Tuesday, June 3, 2008

It's not "Search in English Optimization" (SEO)

We recently had an interesting case with a client who produces a print product that reflects a very culturally-diverse reader base. The target audience and demographics come from all over - India, Turkey, Germany, Italy, Indonesia, China - you name it. Not surprisingly, the advertisements and reviews of local service providers also reflect some cultural influence and bias, both in the actual business names and descriptions of products. It turns out that a very helpful skill for SEO practitioners (at least in the US) is rudimentary knowledge, or perhaps simple acknowledgement, that keywords and phrases in foreign languages are obviously as important to get correct as those in English.

In this case, the business name of some copy we saw (in French) was misspelled. Now we don't claim to be the Loudoun County Spelling Bee Champs, but it only took some high-school level mastery of the language to recognize a possible problem. Some quick research revealed that, yes, the business name wasn't taking some sort of artistic liberties with the language of Napolean. What was concerning, however, was that this was noticed only by the person with the French language background, and not for others without.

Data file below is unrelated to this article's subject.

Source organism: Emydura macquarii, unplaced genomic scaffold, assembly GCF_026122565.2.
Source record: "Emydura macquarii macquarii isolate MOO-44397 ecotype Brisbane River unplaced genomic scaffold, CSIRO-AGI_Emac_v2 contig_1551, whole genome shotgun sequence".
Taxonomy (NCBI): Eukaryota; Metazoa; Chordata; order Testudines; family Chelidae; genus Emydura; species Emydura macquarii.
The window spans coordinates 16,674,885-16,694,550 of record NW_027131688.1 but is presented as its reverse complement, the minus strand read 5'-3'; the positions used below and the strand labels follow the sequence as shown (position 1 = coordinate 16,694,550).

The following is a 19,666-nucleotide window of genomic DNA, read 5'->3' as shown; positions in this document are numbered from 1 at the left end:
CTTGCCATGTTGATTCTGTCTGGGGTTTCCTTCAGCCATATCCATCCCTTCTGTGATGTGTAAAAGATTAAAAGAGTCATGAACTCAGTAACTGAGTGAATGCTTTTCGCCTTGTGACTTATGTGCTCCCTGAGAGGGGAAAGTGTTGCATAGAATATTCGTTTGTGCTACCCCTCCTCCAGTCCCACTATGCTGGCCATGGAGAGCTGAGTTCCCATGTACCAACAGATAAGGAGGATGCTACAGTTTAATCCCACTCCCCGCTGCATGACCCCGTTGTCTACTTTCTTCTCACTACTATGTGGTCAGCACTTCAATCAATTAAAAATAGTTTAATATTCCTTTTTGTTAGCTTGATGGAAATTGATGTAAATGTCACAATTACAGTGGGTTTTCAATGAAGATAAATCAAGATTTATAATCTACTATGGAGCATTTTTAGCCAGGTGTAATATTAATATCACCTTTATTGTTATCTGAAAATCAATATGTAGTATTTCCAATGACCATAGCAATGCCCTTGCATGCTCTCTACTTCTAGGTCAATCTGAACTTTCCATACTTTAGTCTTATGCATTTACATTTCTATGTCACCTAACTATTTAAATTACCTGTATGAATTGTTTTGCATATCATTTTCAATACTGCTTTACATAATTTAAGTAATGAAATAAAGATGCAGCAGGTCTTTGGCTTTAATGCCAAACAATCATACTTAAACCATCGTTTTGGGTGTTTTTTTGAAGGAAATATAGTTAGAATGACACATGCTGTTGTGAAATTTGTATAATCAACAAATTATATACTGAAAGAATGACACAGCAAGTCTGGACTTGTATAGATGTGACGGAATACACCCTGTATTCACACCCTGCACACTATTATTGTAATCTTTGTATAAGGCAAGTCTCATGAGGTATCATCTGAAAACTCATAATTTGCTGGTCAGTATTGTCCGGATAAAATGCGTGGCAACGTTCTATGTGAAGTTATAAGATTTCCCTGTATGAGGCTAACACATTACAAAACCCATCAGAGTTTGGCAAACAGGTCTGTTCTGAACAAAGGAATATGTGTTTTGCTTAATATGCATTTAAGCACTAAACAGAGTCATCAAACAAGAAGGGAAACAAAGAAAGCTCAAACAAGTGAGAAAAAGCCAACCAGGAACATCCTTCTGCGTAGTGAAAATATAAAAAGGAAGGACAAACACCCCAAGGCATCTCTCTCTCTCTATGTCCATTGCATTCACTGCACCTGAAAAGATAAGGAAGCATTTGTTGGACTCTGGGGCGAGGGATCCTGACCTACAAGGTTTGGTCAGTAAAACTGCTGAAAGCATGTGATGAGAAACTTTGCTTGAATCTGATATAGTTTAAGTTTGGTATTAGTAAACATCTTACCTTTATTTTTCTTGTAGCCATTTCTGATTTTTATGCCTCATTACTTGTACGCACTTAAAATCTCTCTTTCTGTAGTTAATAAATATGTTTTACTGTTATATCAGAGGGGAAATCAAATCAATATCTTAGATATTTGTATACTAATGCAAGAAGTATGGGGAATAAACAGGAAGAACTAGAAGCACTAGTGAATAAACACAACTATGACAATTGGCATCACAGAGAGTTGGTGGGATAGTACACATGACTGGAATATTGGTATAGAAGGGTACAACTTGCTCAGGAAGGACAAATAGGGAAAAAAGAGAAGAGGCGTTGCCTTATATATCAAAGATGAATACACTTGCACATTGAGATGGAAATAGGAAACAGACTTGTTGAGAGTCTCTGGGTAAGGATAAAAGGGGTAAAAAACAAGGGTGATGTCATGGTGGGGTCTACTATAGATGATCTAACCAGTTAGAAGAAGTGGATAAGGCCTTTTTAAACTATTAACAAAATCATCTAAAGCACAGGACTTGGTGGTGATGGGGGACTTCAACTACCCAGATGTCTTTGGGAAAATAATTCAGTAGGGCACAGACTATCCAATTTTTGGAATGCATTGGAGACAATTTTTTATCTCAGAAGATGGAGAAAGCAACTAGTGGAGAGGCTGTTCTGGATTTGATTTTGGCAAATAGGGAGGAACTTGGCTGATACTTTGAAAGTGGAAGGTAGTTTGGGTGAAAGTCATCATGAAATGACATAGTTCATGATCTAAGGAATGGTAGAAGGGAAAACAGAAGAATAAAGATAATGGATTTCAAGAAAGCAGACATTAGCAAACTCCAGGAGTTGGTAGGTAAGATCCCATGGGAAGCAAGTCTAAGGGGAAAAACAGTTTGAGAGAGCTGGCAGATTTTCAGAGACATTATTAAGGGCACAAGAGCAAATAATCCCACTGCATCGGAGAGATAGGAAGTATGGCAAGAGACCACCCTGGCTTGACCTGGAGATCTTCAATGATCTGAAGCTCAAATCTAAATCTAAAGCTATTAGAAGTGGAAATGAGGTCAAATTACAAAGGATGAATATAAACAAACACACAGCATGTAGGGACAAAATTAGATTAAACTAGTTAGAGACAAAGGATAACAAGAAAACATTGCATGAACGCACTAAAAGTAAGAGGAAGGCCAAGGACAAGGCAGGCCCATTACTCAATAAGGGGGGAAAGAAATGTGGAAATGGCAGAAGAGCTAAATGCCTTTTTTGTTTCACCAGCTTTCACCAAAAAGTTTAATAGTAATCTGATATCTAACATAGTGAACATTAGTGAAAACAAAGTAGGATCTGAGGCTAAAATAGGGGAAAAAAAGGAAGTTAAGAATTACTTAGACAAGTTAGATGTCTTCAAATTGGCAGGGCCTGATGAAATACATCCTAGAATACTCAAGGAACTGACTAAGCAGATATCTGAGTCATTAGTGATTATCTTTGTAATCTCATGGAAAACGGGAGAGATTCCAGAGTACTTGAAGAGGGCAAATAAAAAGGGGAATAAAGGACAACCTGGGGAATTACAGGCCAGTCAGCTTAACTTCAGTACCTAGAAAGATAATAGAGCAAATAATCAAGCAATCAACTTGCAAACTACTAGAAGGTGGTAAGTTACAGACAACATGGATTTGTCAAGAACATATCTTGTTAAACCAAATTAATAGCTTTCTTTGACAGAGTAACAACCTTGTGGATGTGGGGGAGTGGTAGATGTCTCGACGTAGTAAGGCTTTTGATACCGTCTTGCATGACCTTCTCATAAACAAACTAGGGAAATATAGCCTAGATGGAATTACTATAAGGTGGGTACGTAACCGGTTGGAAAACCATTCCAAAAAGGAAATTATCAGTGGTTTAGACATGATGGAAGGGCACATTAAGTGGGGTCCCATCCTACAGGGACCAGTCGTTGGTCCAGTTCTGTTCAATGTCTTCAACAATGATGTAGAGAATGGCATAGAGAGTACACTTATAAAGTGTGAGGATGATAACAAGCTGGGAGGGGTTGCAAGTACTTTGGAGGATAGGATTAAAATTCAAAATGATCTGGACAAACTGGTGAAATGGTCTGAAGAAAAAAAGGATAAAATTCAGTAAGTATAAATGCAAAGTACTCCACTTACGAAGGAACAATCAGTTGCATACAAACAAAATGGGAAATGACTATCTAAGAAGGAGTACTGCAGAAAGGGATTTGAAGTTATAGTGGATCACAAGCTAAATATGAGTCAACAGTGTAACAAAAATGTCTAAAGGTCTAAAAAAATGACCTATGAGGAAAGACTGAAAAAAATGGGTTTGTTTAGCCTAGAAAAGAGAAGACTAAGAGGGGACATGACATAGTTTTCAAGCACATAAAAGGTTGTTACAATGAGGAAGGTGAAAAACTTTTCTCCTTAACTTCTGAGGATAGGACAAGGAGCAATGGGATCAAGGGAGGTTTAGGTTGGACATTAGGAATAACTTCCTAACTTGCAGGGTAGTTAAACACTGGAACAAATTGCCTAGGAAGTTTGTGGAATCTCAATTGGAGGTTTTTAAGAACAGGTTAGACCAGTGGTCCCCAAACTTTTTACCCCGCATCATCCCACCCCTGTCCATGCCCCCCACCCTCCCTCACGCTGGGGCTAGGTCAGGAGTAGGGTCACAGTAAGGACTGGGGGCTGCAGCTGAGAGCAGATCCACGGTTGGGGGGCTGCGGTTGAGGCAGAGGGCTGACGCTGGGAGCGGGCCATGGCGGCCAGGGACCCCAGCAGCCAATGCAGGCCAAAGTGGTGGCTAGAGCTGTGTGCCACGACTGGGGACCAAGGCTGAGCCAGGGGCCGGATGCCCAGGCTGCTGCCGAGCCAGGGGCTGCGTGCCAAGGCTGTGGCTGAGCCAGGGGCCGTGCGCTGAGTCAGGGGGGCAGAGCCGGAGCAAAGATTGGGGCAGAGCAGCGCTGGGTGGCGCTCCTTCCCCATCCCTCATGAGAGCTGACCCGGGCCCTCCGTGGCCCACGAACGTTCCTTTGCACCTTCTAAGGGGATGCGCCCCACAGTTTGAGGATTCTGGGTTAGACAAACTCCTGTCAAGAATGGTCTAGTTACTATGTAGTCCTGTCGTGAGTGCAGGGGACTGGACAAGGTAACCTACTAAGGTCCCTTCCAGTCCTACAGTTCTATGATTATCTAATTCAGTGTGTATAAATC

Copywriting, editing and proofing methods do dictate that all proper names be checked and double-checked, especially if these names end up as keywords to be bid upon (with Google pay-per-click, for example). But this obviously doesn't always happen, and may we be so heretic as to suggest that most English-centric proofers (especially on the web) tend to gloss over foreign-phrases and names with some sort of assumption that, if they're in another language, they're either irrelevant or simply not to be taken seriously?

It becomes very apparent to us, especially in local and regional SEO/SEM practices (where cultural diversity is prominent), that talent must be retained for a minimum level of copy-proofing in different languages. This is obviously pretty difficult in areas like Washington, DC, with so many countries and cultures represented, but at least some effort should be made. I suppose we're lucky that our existing staff has background in Spanish, German, French, Latin (!), English and various dialects of the areas near Exit 14 off the New Jersey Turnpike - but it simply might not be enough. We certainly plan to be extra careful with any word or phrase that looks like it wasn't used on the Mayflower...



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